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Turning trees into water:
Scenes from a Peruvian planting festival

Words: Cecily Layzell

Photos: Musuk Nolte

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In the Peruvian Andes, Indigenous communities are reviving ancient knowledge and water practices to protect their way of life and restore vulnerable mountain ecosystems. 

During the Quenua Ryami Festival, Indigenous communities in the Cusco region of Peru plant tens of thousands of quenua seedlings a day on the steep slopes of the Andes. Quenua trees are fast-growing, resistant to cold winters and can survive altitudes of up to 4,500 metres above sea level.

In addition to regulating the climate and preventing erosion, what makes these trees so invaluable is their ability to store and filter the water that feeds springs and wetlands downstream. As climate change disrupts rainfall patterns in the Andes, the trees are helping residents and ecosystems to become more resilient. 

Although climate change is a relatively new challenge, Indigenous communities have long understood the importance of carefully managing water in this rugged landscape. The Incas developed an ingenious system of qochas or ponds to regulate their water supplies. Some of the ponds were designed to capture water during the short rainy season for use in dry periods. Other ponds allowed water to seep slowly through the soil, recharging aquifers and keeping vegetation for livestock green.  

This system is now being revived to complement the communities’ tree-planting efforts. “It’s a beautiful practice that contributes to reforesting the headwaters of the Cusco mountains and ensures access to water for agriculture during the dry season,” says Lima-based photographer Musuk Nolte, who is documenting the communities’ progress in Seeds of Water.

He hopes his project, which is ongoing, shows positive solutions to water issues and amplifies the ancient knowledge of Indigenous people in the fight against climate change.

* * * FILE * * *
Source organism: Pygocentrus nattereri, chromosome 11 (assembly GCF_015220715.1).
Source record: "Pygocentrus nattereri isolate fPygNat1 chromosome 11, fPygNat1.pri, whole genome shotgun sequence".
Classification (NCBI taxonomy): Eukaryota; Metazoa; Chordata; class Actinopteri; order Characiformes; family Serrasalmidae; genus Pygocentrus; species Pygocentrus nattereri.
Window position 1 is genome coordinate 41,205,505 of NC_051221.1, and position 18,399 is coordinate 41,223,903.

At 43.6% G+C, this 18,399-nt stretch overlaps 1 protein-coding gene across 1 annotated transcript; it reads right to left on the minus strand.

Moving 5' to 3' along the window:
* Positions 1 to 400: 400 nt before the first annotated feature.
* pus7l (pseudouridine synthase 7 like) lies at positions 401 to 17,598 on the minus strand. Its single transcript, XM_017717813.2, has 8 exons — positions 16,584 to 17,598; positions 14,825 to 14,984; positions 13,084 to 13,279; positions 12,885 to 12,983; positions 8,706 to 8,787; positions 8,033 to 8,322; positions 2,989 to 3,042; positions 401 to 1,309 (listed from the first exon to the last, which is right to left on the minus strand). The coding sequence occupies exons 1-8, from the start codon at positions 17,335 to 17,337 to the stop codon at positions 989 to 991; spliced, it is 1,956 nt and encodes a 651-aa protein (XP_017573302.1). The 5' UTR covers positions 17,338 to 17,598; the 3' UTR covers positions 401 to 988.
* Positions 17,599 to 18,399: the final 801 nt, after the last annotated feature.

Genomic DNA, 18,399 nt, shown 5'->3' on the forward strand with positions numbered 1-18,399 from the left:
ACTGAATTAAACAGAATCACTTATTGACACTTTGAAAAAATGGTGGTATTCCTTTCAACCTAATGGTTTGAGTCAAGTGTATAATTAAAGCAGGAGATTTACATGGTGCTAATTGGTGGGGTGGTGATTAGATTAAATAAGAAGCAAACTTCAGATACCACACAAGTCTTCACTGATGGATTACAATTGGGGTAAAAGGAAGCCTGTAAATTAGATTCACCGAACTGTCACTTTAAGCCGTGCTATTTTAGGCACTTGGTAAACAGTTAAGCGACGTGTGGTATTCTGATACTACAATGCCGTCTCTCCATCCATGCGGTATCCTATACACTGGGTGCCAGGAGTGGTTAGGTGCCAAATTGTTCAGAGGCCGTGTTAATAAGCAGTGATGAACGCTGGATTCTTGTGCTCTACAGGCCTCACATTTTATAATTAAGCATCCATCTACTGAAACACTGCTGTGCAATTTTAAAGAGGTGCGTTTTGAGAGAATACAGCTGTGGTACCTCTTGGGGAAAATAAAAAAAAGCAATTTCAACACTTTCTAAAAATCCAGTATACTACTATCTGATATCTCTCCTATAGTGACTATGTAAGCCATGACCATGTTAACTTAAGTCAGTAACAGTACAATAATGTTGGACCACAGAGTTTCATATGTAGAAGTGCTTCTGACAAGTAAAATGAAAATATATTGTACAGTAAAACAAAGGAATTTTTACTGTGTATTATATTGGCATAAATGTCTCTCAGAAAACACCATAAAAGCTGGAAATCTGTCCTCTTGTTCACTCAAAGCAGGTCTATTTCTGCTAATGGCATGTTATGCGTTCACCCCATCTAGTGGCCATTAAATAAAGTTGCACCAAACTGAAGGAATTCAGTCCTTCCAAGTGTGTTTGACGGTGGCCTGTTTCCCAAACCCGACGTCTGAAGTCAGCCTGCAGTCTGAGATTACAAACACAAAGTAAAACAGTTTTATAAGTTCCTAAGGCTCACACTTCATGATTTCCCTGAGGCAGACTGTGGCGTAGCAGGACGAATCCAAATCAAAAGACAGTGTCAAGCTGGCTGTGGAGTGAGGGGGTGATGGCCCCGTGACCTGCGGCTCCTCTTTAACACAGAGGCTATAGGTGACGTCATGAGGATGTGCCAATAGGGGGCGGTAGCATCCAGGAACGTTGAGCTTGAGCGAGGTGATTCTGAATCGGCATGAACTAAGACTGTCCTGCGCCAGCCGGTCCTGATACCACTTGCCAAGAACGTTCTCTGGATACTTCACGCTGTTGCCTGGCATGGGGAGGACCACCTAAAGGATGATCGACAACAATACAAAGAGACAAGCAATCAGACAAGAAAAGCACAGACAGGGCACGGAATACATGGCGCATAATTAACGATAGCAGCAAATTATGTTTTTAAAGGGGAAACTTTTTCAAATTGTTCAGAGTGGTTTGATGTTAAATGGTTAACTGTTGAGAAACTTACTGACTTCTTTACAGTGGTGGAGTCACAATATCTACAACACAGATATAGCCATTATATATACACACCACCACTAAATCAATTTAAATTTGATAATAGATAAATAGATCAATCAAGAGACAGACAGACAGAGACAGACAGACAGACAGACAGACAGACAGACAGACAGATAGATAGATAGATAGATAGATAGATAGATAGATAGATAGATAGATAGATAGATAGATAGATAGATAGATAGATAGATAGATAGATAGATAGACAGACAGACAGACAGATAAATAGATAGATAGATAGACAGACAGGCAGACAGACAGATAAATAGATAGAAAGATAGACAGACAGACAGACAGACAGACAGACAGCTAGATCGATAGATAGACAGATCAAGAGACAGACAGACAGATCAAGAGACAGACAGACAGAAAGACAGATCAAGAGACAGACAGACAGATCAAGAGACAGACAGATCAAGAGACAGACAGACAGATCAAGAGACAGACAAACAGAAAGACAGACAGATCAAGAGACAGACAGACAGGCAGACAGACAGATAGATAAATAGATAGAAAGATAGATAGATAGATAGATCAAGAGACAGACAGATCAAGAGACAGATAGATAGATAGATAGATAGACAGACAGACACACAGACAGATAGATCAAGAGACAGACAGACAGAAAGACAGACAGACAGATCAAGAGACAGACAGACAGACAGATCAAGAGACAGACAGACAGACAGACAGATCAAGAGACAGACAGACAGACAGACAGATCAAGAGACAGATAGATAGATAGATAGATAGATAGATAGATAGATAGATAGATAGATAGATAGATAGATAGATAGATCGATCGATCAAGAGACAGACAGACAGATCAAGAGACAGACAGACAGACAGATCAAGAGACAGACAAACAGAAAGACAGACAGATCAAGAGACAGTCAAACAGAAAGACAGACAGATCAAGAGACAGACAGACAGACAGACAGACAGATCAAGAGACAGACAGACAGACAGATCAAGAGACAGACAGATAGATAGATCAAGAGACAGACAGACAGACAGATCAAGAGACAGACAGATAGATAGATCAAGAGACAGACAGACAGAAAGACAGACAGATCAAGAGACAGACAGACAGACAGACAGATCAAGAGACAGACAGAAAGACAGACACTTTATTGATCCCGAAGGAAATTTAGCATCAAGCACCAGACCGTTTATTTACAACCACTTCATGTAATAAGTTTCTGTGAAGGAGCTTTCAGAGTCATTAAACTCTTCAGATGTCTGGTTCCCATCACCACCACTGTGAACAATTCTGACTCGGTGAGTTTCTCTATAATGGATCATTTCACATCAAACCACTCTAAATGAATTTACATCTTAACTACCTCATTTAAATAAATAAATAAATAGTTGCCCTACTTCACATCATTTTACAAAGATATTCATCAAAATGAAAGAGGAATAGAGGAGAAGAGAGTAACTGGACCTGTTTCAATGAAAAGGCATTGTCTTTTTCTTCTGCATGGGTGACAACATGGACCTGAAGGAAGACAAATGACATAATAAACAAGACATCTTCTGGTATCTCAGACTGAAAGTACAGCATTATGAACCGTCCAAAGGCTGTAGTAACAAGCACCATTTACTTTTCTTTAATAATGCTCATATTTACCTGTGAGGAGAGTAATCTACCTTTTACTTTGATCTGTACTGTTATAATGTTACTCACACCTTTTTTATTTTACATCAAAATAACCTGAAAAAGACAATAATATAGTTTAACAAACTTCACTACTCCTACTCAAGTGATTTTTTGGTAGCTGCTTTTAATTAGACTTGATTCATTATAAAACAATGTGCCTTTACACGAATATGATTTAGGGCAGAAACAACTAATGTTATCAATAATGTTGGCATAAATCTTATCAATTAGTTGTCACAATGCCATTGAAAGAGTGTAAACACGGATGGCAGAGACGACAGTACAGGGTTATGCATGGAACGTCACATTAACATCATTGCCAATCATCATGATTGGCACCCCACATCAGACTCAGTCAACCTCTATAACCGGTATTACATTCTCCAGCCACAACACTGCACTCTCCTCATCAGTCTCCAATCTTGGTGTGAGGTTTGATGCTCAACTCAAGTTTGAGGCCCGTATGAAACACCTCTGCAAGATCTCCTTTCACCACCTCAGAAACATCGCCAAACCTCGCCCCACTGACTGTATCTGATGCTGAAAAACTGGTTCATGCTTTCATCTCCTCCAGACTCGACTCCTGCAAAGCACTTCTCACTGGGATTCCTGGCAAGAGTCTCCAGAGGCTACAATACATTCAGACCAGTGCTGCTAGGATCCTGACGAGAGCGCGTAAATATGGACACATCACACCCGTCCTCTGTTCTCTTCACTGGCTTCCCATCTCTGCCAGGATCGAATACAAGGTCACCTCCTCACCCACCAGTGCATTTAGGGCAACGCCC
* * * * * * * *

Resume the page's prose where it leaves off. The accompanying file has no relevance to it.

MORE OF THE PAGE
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Planting quenua trees high in the mountains during the annual Quenua Ryami Festival.

Reforestation with quenua promotes water infiltration into the subsoil, boosting the presence of water during dry seasons. It also purifies the air of carbon dioxide, and contributes to restoring the balance of the high Andean forest ecosystem.

Residents of Patacancha rest after leading a pack of llamas loaded with quenua seedlings to the top of a mountain for planting.

Unloading the quenua seedlings. The trees are originally endemic to the Andean highlands but use as timber and fuel has led to significant deforestation.
The villagers of Patacancha carry bundles of quenua seedlings up to the highlands, where they will be planted at an altitude of over 4800 metres above sea level.
Indigenous communities living here always carefully cultivated sustainable water practices, digging large ponds high in the mountains to store water in the rainy season. Planting quenua seedlings complements this ancestral tradition.
The entire community of Abra Malaga gets in on the planting.
Aerial image showing the scale of the quenua tree planting operation in the community of Patacancha.
Residents of Patacancha taking a break.
Patacancha villagers share a meal after planting the quenua seedlings. This activity is carried out under the ‘Minka’ tradition – an ancient Inca tradition where the entire community joins forces in a collective effort.

A bag filled with quenua seedlings.

Close-up of a quenua seedling before planting.

peruvian mountains
View of the mountain range from the summit of Abra Malaga.
planting season in peru

Reinaldo, a 13-year-old boy, is dressed as a Huallata, a bird that lives near rivers and is believed to be a sign of a good planting season.

A group from the Quelcanca community provides a musical accompaniment to the planting.

Community members of Quelcanca caught in a downpour on the way back to their village after planting over 20,000 bushes. The journey takes more than three hours.
turning trees into water
Mothers also join in, carrying their babies in traditional ‘lliqllas’.

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